A Certain Degree of Control Could Save You From Suit
Here is the fact scenario: A contractor employs certain employees that are union members or employees that have a tendency to “roam” and/or be “loaned”—i.e. the employee technically works for one entity, but also performs work for another affiliated company. The employee is injured while working for the affiliated entity and not his actual employer. The employee collects workers compensation insurance benefits from his actual employer and then tries to file suit against the affiliated company.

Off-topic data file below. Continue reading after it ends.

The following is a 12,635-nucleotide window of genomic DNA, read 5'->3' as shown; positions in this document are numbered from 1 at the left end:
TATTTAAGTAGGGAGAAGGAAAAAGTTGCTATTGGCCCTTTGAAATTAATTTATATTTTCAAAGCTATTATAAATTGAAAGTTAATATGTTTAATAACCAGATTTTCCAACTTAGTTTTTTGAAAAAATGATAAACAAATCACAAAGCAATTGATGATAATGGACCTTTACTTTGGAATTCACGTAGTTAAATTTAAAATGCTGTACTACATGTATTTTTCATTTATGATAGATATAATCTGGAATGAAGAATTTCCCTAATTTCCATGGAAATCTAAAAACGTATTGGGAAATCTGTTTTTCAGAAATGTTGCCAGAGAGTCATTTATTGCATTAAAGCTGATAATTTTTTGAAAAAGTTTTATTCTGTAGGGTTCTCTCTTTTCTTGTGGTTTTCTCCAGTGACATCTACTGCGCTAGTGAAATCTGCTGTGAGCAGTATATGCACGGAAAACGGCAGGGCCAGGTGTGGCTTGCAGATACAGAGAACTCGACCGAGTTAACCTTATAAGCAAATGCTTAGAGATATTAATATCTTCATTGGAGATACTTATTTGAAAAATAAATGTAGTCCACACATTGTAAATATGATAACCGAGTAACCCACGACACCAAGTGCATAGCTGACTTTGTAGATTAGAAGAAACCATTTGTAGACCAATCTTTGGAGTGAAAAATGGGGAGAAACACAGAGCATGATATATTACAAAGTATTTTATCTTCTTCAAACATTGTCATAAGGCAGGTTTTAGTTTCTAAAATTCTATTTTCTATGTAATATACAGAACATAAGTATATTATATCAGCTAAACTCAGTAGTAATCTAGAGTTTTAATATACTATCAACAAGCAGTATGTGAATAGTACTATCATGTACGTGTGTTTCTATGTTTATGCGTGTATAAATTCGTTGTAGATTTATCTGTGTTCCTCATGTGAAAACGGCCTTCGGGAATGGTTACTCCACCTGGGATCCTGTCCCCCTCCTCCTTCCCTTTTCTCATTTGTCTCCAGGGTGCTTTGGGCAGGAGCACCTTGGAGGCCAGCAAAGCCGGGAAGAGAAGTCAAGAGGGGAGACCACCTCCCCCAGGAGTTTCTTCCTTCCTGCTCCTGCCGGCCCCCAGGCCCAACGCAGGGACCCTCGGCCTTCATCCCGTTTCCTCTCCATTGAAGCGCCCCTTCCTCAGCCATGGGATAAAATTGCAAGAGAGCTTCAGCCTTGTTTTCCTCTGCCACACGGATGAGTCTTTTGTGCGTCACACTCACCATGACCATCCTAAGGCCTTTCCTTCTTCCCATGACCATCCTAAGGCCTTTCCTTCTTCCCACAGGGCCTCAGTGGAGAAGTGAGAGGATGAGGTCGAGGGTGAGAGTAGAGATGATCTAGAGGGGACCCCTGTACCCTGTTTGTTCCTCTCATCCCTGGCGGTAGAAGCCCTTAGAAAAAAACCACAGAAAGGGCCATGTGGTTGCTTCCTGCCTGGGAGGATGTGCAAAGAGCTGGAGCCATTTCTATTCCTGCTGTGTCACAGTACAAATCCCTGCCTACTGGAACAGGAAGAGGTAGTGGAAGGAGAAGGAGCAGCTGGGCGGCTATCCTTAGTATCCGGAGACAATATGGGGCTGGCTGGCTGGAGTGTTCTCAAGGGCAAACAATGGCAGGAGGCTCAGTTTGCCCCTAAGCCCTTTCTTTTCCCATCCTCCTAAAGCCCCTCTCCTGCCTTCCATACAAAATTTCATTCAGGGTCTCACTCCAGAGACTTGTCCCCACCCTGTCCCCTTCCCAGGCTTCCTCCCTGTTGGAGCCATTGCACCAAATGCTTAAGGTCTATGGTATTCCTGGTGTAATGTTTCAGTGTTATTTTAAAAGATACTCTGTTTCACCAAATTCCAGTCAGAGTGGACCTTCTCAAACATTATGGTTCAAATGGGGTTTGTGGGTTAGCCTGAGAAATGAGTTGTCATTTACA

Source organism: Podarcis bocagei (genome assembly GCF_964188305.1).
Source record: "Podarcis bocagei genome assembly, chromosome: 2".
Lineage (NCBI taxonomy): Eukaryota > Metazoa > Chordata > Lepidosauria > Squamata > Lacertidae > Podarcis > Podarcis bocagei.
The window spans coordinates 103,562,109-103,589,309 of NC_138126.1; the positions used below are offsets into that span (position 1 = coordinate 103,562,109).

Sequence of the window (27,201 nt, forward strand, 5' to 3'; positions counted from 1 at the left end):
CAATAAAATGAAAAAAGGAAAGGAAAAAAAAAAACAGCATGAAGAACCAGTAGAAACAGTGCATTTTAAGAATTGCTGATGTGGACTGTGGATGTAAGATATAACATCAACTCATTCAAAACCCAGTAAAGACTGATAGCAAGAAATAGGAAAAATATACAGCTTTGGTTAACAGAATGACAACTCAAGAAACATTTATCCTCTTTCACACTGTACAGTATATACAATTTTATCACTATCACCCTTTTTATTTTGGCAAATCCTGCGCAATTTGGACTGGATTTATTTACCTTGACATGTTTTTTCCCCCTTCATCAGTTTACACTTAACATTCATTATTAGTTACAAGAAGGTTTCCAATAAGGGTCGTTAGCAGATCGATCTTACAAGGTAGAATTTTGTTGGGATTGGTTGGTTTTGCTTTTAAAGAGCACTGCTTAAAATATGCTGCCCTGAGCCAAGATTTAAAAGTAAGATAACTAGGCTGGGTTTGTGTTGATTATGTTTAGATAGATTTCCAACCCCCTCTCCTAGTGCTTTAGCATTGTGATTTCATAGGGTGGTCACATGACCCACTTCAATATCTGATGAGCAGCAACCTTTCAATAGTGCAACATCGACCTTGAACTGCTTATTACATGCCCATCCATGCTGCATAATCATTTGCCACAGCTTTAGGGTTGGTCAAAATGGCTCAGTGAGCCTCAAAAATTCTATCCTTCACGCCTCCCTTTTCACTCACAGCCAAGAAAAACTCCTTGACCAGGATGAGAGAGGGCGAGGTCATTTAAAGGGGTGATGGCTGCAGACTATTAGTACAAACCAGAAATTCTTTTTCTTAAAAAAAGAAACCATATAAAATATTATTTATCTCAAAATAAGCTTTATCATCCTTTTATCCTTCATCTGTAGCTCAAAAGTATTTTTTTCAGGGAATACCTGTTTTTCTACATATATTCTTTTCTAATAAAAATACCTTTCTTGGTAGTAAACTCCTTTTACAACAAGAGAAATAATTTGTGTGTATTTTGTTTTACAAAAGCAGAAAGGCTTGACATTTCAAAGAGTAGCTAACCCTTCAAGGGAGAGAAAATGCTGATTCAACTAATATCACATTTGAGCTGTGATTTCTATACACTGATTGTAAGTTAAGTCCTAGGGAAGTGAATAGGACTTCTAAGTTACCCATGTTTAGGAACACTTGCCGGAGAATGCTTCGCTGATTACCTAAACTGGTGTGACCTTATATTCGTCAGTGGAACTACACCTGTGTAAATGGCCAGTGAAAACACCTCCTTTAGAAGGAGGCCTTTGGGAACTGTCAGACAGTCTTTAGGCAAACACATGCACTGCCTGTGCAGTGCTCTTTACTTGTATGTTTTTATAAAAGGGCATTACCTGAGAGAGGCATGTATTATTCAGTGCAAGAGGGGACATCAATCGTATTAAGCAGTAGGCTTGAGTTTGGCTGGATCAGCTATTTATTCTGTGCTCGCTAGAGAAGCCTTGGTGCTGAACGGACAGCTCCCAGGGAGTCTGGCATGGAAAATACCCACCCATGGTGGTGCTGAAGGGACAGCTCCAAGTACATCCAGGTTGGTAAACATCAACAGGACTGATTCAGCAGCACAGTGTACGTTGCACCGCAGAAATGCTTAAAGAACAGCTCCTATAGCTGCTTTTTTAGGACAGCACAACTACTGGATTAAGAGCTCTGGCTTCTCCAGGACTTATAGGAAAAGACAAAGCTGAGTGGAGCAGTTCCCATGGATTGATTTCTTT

Question: Is the employee entitled to collect workers compensation benefits from his actual employer, and then file a lawsuit to collect damages from the affiliated company?
Answer: Not according to the Rhode Island Supreme Court.
In Selby v. Baird, the plaintiff arrived at a residential home to begin his job as the foreman of a tree removal crew for a tree removal company. While the crew was setting up their equipment at the job site,